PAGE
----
The Pentagon soon announced that this would be the new military standard operating procedure for dropping food to refugees over hostile areas. (Of course, a Pentagon spokesperson soon suggested to the press that the military had been thinking about this idea for many years.)
Thousands of starving refugees can be thankful that Bill Wattenburg took the time to test one of his seemingly silly ideas one afternoon from a light plane at 5000 ft. over a farmer’s field near Livermore.
New York Times, 6 Nov 2001, San Francisco Chronicle, San Jose Mercury News, 4 Nov 2001
Since September 11, 2001, Bill Wattenburg has been helping state and federal agencies reduce our national vulnerability to terrorism. In early October 2001, he and another scientist at the Livermore Laboratory, Dr. David McCallen, found a very dangerous vulnerability in the suspension bridges of the Bay Area. The problem was that the suspension cable anchor points at each end of a bridge were very vulnerable to attack. Any terrorist with a small amount of explosives or common cutting tools could easily sever one of the main suspension cables and cause the entire bridge to collapse. They immediately reported this to the California Highway Patrol and the governor’s office. McCallen and Wattenburg worked with state engineers in an around-the-clock, three-week construction project to harden the sites where a terrorist could easily have damaged the anchor points of the suspension cables of the Bay Bridge or the Golden Gate Bridge. The media and public were informed on November 1, 2001, only after the work had been completed and other states had been notified to check their bridges.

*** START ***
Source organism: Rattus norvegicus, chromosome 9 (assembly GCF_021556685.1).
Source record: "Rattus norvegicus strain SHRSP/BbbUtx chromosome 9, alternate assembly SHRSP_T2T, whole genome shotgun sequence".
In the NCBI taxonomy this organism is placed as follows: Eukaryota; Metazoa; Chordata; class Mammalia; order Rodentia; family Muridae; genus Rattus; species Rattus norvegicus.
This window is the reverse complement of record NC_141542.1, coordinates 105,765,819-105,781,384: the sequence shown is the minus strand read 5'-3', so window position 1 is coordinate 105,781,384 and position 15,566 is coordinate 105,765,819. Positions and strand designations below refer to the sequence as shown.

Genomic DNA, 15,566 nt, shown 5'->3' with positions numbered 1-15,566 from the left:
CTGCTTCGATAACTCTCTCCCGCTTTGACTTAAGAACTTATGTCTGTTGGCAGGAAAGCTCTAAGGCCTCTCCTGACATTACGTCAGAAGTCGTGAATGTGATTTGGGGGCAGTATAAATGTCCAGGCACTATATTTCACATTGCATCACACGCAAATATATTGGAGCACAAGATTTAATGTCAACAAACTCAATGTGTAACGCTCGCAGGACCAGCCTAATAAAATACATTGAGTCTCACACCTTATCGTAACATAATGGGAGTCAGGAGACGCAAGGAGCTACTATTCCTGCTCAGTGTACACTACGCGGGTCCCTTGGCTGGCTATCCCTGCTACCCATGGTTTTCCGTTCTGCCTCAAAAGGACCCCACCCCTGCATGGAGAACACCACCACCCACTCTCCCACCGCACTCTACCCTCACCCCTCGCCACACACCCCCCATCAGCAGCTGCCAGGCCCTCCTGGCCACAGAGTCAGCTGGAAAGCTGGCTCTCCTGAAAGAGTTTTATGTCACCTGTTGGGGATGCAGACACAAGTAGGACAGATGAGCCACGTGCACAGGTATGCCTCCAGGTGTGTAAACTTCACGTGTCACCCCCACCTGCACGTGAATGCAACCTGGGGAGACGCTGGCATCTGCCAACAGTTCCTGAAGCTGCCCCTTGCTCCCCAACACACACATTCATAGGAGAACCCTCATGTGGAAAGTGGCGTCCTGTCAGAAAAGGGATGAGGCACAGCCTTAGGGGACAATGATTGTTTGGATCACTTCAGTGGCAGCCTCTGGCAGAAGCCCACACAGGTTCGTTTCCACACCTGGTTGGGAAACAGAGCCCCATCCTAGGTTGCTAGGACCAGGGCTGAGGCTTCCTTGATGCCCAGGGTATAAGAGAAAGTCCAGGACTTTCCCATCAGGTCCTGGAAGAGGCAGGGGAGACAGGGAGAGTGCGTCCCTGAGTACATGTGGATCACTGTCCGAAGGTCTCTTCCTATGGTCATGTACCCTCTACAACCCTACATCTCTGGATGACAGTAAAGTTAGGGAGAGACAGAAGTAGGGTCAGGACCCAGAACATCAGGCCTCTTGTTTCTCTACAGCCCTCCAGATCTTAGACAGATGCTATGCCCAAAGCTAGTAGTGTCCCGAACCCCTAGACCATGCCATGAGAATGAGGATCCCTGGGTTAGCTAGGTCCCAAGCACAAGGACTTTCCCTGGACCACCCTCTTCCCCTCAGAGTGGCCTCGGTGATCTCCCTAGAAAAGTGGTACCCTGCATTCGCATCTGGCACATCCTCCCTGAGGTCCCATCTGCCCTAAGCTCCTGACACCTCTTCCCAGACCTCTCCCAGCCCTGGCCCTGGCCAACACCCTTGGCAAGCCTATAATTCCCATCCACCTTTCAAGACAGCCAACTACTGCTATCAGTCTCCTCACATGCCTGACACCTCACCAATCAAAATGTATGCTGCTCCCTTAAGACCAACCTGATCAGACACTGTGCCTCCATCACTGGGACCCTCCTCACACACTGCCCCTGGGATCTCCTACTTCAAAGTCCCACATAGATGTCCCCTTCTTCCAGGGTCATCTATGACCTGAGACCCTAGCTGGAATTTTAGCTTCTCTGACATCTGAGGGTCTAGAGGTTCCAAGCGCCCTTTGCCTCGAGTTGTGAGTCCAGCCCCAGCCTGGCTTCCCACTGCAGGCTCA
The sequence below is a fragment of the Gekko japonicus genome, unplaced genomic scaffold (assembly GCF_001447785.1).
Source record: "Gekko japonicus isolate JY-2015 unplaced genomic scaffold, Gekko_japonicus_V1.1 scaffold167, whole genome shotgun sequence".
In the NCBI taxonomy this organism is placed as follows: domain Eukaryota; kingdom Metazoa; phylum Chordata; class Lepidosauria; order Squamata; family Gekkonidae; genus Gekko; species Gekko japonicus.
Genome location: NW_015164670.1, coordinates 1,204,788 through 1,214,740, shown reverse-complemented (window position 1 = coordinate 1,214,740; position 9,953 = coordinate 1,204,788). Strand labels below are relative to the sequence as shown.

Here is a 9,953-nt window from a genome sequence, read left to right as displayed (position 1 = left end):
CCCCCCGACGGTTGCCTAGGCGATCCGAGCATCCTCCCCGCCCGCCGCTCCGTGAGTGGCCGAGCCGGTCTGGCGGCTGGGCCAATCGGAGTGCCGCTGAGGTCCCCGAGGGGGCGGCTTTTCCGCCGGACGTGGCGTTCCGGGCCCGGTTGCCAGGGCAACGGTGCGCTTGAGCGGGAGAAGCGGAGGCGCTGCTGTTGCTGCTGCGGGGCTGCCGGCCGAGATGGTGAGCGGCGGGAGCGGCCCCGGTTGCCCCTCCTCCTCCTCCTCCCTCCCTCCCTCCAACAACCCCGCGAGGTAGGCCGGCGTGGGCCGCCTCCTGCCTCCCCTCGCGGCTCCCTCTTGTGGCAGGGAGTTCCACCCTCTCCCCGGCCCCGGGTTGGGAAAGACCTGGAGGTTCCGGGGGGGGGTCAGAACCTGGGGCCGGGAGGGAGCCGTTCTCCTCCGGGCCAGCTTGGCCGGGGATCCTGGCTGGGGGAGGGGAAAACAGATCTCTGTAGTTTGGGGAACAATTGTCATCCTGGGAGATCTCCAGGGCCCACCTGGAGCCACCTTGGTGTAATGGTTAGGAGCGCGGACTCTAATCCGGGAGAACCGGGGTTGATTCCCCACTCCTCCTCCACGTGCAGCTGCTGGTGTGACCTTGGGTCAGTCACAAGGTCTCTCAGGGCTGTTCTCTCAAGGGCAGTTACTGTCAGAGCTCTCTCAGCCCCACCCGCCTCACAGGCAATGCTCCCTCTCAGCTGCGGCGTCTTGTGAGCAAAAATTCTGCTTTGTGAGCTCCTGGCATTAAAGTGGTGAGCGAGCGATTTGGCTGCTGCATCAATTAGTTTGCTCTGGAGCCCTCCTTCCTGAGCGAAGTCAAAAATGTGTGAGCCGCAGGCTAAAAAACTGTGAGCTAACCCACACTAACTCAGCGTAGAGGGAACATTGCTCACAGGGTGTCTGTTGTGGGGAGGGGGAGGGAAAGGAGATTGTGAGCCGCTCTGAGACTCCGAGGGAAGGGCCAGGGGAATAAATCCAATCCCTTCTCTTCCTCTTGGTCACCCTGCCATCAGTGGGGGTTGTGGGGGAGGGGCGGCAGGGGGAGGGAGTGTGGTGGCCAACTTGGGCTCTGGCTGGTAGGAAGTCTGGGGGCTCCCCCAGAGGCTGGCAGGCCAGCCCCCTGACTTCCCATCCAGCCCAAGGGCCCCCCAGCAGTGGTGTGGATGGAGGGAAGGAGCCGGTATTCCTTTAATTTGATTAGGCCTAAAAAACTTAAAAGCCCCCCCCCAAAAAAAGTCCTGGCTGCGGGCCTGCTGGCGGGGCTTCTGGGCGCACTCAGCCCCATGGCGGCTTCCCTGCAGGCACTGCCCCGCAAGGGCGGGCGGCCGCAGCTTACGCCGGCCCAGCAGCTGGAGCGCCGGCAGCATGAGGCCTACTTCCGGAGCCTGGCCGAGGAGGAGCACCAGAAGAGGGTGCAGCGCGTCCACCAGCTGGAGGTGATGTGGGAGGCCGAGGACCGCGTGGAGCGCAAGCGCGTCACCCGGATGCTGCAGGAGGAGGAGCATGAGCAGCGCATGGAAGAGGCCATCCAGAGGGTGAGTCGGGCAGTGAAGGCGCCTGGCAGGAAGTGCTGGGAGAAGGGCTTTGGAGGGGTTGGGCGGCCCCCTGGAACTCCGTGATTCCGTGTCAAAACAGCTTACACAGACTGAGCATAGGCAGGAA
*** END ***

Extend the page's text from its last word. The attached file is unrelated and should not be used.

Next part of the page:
New York Times, 18 Nov 2001
In December 2001, the California Governor’s office and The California Highway Patrol asked Bill Wattenburg if he could devise some way to allow police to stop runaway or hijacked trucks on the highways. Hijacked trucks are one of the major terrorist vulnerabilities that the nation faces today. A fuel tanker truck in the hands of a terrorist can be as dangerous as the airplanes that were crashed into the World Trade Center. However, law enforcement has had no means or procedures to stop hijacked large trucks other than to attempt to shoot the driver or the tires on the truck. Even when it is possible to shoot either the driver or the tires, these actions can still lead to great damage when the truck goes out of control or continues for miles on deflated tires.
On November 6, 2001, Bill Wattenburg demonstrated a simple device that can be installed on the back of any large truck that will allow any police patrol car to stop the moving truck on the highway– and stop it quickly and safely. And the truck driver is helpless to avoid the stop.